Imaging of the Earth's Interior is one fundamental approach in seismology to study the Earth’s lithosphere and sublithospheric mantle. This can be achieved by utilizing body and/or surface wave observables or entire waveforms. On a continental scale, surface wave phase velocities are a highly useful observable as they can be measured on a broad bandwidth and thus allow construction of models with a high lateral as well as vertical resolution. Moreover, information about variations in anisotropy (both azimuthal and radial) can be easily extracted from these observables.
We use surface wave observables extracted from observations of seismic waveforms emitted by earthquakes around the globe, as well as from observables extracted by analysing the continuous excitation of the ground by ambient noise. Both observables can be nicely combined into a singular dataset for seismic tomography.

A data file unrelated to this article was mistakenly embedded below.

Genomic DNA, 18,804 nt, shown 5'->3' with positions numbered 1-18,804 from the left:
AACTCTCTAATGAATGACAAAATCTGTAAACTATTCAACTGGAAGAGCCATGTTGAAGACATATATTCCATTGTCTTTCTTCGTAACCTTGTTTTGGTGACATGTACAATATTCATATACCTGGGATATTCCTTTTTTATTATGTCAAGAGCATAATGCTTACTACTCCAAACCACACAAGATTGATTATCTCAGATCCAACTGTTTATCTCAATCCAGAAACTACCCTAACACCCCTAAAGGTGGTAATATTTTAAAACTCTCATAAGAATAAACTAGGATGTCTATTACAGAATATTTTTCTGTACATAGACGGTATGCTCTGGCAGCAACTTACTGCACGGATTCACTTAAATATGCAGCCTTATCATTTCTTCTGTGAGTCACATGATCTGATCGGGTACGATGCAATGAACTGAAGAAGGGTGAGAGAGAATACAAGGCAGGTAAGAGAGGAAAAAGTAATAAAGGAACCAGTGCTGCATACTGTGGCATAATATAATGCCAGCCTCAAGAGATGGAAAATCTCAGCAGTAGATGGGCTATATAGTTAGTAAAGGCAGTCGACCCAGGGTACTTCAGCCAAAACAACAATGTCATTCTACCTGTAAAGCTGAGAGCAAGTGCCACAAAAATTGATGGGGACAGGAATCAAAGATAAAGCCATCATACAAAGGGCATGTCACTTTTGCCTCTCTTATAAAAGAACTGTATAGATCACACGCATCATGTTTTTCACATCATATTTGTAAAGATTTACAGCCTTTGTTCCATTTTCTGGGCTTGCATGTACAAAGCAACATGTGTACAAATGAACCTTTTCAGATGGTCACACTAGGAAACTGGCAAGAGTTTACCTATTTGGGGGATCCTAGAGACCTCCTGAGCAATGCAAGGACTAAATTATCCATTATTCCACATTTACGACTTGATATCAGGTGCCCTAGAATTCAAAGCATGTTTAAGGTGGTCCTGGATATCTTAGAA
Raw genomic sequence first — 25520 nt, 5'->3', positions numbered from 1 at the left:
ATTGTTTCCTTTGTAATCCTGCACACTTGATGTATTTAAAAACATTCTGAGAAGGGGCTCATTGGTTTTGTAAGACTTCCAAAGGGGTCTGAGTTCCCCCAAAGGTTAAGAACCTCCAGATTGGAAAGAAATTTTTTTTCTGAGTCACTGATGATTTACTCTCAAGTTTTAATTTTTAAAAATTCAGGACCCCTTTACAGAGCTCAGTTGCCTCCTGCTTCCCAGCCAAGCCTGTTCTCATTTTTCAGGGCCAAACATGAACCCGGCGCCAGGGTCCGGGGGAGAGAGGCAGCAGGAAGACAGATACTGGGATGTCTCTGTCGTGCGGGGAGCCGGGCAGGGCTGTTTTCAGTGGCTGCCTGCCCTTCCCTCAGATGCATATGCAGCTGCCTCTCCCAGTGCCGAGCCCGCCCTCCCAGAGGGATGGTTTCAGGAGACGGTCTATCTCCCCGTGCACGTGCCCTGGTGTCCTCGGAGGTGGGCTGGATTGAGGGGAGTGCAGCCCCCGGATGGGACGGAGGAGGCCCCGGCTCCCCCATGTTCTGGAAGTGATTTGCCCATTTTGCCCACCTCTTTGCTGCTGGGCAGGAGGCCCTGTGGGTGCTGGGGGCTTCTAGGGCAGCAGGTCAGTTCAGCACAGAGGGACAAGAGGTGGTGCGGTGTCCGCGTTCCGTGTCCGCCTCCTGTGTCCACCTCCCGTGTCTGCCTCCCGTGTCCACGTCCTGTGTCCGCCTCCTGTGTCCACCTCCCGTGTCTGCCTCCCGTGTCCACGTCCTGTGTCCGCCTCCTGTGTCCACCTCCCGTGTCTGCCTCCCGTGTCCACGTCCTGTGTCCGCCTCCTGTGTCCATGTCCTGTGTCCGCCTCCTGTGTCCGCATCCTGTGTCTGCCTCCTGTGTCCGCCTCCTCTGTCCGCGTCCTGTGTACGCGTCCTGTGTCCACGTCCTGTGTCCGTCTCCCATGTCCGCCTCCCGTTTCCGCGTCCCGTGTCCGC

Rayleigh wave phase velocity at 55s period in Central Europe, approximately at the depth of ~100km (Meier et al., 2016). Blue areas are interpreted as lithospheric, red areas as asthenospheric upper mantle.
- Seismic tomography of the greater Mediterranean
- COOL - Crust of the Oman Ophiolite and its Lithosphere